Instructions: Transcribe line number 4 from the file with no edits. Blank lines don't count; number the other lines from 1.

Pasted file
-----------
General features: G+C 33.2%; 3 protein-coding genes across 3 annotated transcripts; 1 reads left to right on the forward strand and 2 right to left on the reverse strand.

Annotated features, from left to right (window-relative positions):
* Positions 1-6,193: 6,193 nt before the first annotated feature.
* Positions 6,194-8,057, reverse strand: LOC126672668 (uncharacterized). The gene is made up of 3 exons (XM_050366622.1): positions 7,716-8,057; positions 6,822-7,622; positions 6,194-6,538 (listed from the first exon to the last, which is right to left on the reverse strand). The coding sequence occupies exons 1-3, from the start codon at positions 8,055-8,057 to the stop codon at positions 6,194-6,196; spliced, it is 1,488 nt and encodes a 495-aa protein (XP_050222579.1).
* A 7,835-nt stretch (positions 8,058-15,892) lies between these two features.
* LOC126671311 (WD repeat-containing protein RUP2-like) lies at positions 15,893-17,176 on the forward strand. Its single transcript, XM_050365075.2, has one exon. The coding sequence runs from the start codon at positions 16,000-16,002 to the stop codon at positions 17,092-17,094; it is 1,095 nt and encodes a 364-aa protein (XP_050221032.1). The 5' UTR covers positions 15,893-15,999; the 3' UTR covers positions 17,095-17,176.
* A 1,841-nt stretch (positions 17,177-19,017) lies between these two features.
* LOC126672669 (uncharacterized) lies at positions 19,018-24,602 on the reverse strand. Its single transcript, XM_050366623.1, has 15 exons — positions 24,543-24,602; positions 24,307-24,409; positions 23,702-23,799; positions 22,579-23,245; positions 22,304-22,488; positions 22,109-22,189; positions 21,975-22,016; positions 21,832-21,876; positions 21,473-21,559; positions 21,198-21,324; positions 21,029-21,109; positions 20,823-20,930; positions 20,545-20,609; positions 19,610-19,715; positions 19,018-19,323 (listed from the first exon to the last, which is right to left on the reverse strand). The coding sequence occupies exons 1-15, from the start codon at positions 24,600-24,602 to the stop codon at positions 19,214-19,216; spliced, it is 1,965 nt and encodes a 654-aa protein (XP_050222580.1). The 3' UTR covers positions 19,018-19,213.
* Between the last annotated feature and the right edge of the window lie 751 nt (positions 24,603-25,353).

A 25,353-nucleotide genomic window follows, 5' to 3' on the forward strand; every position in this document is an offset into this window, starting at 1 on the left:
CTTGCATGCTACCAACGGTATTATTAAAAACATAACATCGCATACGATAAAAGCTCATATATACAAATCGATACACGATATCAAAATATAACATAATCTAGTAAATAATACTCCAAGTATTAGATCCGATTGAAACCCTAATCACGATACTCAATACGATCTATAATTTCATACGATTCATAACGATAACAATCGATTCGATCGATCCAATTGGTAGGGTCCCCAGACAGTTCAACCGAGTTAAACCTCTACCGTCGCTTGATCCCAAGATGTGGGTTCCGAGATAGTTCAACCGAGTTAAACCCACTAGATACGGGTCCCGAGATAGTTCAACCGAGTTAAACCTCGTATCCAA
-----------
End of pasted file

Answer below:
* Positions 6,194-8,057, reverse strand: LOC126672668 (uncharacterized). The gene is made up of 3 exons (XM_050366622.1): positions 7,716-8,057; positions 6,822-7,622; positions 6,194-6,538 (listed from the first exon to the last, which is right to left on the reverse strand). The coding sequence occupies exons 1-3, from the start codon at positions 8,055-8,057 to the stop codon at positions 6,194-6,196; spliced, it is 1,488 nt and encodes a 495-aa protein (XP_050222579.1).